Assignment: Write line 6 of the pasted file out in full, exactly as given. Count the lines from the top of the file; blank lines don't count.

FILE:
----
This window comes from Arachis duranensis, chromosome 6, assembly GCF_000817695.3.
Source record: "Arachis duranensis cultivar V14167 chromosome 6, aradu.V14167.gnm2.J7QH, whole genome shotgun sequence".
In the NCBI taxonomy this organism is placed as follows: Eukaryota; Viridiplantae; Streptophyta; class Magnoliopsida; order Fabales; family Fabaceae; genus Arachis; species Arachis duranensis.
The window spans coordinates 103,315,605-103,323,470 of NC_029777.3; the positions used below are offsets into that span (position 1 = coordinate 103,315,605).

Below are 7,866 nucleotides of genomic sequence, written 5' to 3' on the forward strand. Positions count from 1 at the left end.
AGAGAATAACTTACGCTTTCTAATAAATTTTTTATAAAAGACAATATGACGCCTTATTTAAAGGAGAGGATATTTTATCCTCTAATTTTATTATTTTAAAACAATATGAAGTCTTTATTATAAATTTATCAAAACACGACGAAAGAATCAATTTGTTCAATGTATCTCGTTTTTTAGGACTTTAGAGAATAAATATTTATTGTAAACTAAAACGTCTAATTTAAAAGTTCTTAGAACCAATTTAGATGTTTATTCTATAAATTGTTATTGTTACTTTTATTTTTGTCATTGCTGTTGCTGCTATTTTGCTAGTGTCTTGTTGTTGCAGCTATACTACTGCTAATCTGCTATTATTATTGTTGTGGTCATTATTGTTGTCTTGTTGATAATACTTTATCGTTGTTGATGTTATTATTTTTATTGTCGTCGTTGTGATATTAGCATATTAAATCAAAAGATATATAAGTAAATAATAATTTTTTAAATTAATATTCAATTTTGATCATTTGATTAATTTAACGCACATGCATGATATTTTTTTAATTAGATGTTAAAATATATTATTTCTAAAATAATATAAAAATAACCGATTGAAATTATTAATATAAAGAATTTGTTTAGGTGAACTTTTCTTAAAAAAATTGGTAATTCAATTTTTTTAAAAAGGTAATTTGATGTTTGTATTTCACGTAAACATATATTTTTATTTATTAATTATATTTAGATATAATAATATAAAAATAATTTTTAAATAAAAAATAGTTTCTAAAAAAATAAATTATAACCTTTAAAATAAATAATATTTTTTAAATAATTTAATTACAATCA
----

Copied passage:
AGAGAATAACTTACGCTTTCTAATAAATTTTTTATAAAAGACAATATGACGCCTTATTTAAAGGAGAGGATATTTTATCCTCTAATTTTATTATTTTAAAACAATATGAAGTCTTTATTATAAATTTATCAAAACACGACGAAAGAATCAATTTGTTCAATGTATCTCGTTTTTTAGGACTTTAGAGAATAAATATTTATTGTAAACTAAAACGTCTAATTTAAAAGTTCTTAGAACCAATTTAGATGTTTATTCTATAAATTGTTATTGTTACTTTTATTTTTGTCATTGCTGTTGCTGCTATTTTGCTAGTGTCTTGTTGTTGCAGCTATACTACTGCTAATCTGCTATTATTATTGTTGTGGTCATTATTGTTGTCTTGTTGATAATACTTTATCGTTGTTGATGTTATTATTTTTATTGTCGTCGTTGTGATATTAGCATATTAAATCAAAAGATATATAAGTAAATAATAATTTTTTAAATTAATATTCAATTTTGATCATTTGATTAATTTAACGCACATGCATGATATTTTTTTAATTAGATGTTAAAATATATTATTTCTAAAATAATATAAAAATAACCGATTGAAATTATTAATATAAAGAATTTGTTTAGGTGAACTTTTCTTAAAAAAATTGGTAATTCAATTTTTTTAAAAAGGTAATTTGATGTTTGTATTTCACGTAAACATATATTTTTATTTATTAATTATATTTAGATATAATAATATAAAAATAATTTTTAAATAAAAAATAGTTTCTAAAAAAATAAATTATAACCTTTAAAATAAATAATATTTTTTAAATAATTTAATTACAATCA